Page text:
The Bed
bedthe_tkt.jpg
Showing In
5@5 Golden Years
Sequoia 2Fri, Oct 6 4:45 PM
“Look at that sky, life's begun. Nights are warm and the days are young.” Come celebrate the history of MVFF in this marvelous retrospective of rarely screened short films. You know Barry Jenkins from his Moonlight (MVFF 2016) triumph, but he first came to MVFF with My Josephine (US 2003, 9 min), a paean to cultural integration and love in a laundromat. Filmmaking legend Agnès Varda has had a long history with MVFF (including this year’s Faces, Places) and her documentary Oncle Yanco (US/France 1967, 18 min) is a tribute to her Sausalito-based artist relative and also a love poem to Marin. And we’re proud to showcase a brand-new 16mm restoration of the avant-garde classic The Bed (US 1968, 20 min), shot on Mt. Tamalpais by James Broughton, one of the honorees at the first MVFF in 1978. Don’t miss it!
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5@5 Golden Years
Rafael 3Thu, Oct 12 9:30 PM
“Look at that sky, life's begun. Nights are warm and the days are young.” Come celebrate the history of MVFF in this marvelous retrospective of rarely screened short films. You know Barry Jenkins from his Moonlight (MVFF 2016) triumph, but he first came to MVFF with My Josephine (US 2003, 9 min), a paean to cultural integration and love in a laundromat. Filmmaking legend Agnès Varda has had a long history with MVFF (including this year’s Faces, Places) and her documentary Oncle Yanco (US/France 1967, 18 min) is a tribute to her Sausalito-based artist relative and also a love poem to Marin. And we’re proud to showcase a brand-new 16mm restoration of the avant-garde classic The Bed (US 1968, 20 min), shot on Mt. Tamalpais by James Broughton, one of the honorees at the first MVFF in 1978. Don’t miss it!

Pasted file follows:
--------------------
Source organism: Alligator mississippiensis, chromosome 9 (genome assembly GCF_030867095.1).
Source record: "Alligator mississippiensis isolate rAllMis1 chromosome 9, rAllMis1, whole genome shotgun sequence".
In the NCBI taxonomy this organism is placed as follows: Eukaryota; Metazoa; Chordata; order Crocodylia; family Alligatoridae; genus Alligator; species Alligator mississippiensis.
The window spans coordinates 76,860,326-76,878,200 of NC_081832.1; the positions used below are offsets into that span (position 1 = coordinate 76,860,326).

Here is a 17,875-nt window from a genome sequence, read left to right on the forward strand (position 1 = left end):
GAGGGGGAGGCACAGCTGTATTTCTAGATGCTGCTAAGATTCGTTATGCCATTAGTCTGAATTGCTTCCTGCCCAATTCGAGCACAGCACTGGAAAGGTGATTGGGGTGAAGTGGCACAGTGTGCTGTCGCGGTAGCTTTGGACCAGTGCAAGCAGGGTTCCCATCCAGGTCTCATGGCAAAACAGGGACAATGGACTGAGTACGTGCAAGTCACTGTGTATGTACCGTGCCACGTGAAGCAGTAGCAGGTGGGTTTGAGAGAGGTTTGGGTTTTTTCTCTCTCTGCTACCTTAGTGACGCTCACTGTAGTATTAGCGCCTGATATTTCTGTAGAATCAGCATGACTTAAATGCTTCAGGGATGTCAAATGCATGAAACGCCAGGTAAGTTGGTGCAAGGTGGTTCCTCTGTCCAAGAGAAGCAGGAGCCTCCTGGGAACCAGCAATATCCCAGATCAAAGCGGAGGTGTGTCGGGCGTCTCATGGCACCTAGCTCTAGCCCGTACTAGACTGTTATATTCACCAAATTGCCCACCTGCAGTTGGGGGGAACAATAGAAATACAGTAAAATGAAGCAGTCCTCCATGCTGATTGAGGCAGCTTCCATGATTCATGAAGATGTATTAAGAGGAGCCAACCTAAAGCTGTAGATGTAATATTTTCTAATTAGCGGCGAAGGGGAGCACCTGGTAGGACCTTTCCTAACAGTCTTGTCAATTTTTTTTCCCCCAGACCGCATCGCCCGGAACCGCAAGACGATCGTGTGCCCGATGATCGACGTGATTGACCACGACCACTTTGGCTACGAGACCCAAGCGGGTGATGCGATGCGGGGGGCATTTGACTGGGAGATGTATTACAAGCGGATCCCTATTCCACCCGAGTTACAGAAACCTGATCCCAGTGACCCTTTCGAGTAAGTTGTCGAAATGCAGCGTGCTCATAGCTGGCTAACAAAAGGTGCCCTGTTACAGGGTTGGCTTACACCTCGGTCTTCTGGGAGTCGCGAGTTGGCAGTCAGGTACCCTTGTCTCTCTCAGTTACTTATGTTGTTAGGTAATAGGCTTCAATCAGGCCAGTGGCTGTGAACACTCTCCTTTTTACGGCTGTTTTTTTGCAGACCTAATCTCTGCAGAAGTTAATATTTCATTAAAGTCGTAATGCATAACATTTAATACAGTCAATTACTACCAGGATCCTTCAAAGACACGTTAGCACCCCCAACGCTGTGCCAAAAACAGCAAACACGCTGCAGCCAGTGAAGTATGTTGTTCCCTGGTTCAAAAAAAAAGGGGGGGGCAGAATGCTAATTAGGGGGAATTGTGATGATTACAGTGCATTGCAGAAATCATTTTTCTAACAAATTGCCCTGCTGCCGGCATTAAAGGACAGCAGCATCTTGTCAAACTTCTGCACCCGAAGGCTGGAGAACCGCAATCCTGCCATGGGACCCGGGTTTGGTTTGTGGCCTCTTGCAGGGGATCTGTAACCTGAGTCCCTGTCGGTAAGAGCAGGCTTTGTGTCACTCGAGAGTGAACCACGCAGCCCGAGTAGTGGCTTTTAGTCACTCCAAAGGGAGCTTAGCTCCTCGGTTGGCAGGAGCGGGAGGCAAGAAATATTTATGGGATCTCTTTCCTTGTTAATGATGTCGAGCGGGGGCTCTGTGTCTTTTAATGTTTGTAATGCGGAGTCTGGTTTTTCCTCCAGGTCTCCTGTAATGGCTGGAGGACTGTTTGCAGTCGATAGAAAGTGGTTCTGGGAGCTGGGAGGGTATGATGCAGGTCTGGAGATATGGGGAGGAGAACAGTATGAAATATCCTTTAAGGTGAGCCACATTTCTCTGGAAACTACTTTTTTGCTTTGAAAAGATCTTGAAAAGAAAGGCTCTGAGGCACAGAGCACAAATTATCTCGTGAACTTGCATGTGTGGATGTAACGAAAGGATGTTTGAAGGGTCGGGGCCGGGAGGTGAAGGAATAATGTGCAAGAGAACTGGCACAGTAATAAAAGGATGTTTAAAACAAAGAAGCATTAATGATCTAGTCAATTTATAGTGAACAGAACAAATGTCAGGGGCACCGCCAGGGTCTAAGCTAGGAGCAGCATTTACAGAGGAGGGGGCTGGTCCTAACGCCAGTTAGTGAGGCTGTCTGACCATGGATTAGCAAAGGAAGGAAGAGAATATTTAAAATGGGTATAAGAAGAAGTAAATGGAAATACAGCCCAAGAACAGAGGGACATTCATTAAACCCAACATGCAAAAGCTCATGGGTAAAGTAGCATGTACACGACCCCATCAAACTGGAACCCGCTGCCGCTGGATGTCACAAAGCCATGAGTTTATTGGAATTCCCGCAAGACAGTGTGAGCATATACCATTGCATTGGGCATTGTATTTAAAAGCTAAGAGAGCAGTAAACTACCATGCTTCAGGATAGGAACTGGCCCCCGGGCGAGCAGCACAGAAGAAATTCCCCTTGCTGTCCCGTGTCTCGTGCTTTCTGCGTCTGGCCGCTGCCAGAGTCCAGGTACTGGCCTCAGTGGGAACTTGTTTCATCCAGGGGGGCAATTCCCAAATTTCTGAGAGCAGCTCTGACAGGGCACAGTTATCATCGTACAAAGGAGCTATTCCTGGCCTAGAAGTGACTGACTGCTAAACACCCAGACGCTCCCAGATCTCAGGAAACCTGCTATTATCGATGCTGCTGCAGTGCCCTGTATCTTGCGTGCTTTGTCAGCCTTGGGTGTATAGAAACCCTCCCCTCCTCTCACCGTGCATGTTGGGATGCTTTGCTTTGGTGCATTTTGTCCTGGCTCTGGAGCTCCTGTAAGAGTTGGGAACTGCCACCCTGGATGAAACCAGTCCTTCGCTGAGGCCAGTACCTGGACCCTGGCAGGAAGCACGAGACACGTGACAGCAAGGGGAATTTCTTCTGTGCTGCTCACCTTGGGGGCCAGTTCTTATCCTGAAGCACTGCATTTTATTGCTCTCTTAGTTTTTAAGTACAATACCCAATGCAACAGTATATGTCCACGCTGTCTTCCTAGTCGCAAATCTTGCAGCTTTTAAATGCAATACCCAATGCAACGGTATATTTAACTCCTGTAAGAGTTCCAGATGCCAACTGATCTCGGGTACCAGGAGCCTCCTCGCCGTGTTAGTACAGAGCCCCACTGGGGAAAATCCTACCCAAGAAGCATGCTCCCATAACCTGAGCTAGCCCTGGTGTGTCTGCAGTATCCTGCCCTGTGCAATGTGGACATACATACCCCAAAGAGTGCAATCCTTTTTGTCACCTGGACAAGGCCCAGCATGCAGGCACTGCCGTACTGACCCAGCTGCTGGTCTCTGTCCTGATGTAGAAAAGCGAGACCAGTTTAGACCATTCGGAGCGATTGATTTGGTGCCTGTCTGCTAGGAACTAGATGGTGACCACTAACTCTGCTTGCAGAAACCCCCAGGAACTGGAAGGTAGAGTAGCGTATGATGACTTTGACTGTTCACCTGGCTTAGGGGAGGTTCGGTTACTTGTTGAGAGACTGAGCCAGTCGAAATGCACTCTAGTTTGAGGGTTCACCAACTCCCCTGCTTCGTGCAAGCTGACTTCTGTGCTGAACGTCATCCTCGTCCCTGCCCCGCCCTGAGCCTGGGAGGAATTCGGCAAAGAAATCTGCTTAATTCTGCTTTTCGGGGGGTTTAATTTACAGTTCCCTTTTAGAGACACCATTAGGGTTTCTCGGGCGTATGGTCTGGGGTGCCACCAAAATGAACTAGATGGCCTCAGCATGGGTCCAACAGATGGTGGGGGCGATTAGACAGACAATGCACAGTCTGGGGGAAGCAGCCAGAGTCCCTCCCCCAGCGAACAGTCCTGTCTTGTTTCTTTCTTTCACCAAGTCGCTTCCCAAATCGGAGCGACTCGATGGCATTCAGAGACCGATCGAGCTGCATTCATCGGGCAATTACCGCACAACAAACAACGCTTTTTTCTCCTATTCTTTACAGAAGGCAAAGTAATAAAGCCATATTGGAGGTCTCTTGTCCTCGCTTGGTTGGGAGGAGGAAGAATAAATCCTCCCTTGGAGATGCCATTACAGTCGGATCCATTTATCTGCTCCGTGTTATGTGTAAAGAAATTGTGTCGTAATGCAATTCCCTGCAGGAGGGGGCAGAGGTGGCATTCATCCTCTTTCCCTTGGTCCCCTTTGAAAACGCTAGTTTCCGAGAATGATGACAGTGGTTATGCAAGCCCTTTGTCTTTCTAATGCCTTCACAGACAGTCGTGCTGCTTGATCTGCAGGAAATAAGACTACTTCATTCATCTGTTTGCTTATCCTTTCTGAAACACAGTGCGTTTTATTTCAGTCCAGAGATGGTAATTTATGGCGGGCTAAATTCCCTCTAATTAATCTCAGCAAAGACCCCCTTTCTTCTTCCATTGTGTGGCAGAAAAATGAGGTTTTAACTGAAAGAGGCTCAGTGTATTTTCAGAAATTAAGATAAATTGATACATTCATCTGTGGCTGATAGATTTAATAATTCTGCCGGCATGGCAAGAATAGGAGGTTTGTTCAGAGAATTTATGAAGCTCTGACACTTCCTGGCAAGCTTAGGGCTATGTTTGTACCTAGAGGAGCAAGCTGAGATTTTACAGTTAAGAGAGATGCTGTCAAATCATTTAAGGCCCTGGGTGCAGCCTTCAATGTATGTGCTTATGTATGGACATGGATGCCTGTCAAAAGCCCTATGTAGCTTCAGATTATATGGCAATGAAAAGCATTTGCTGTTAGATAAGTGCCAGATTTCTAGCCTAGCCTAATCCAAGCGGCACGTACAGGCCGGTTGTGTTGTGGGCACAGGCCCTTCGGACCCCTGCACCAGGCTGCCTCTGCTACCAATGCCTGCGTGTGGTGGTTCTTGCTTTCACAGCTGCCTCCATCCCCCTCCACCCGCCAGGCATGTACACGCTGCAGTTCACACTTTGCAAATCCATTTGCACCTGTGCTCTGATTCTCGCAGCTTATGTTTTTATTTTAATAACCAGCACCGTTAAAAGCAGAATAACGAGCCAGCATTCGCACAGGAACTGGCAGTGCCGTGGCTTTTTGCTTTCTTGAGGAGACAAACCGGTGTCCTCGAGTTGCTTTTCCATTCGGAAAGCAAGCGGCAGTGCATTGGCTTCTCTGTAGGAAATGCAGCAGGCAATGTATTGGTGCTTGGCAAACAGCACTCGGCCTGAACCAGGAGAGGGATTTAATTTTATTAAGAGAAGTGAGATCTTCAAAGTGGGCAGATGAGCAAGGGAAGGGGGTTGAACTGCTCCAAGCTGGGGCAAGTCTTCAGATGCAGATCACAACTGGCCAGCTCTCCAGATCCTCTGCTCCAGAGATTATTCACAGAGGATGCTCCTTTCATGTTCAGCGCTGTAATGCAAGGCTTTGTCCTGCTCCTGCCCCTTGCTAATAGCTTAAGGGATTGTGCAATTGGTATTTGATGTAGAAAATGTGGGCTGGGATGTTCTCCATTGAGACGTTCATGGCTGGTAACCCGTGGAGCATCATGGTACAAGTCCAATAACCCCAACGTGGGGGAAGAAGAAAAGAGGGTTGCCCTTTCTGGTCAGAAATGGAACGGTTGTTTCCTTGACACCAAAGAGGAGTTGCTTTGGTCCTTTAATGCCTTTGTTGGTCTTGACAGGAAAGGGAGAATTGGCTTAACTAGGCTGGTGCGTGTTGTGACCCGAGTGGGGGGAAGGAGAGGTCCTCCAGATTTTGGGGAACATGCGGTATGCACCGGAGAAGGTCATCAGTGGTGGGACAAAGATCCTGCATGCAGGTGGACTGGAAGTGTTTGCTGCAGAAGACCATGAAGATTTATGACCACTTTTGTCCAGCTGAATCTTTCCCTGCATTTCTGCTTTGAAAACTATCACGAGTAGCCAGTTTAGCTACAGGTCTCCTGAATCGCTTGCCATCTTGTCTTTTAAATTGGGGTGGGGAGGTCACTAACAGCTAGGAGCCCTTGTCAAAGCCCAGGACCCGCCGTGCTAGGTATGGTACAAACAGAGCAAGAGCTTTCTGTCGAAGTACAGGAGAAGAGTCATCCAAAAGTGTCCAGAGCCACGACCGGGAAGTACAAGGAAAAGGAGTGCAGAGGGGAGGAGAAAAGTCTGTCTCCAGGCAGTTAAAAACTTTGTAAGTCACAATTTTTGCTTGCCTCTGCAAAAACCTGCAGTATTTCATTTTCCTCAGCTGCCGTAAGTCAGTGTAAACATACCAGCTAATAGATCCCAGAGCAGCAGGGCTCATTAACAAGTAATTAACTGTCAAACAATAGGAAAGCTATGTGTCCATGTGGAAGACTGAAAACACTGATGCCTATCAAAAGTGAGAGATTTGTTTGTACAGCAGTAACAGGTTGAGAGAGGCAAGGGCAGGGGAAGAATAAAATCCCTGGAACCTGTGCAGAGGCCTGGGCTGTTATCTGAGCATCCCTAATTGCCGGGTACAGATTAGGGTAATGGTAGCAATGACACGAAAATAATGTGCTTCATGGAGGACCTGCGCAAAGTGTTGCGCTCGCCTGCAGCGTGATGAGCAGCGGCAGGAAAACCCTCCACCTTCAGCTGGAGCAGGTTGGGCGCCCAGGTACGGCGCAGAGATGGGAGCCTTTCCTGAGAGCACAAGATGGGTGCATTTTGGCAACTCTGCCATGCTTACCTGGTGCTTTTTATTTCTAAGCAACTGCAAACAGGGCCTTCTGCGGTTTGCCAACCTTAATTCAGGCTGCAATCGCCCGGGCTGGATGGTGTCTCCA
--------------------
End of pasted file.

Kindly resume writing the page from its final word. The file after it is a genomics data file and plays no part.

View More Not Available
 
Film Info
Year:1968
Running Time:20 min.
Description
We’re proud to showcase a brand-new 16mm restoration of the avant-garde classic The Bed , shot on Mt. Tamalpais by James Broughton, one of the honorees at the first MVFF in 1978.
Additional Information
James Broughton was born in Modesto in 1913 and taught film and ritual at San Francisco State University and the San Francisco Art Institute. In the late 1960s, his irreverent and sexually liberating works won him a large following, especially in the Bay Area. Alan Watts crowned him the "unofficial poet laureate of San Francisco." Broughton married Joel Singer in 1976 and they collaborated on many films and books of poetry until Broughton's death in 1999. Broughton made The Bed fifty years ago during the Summer of Love.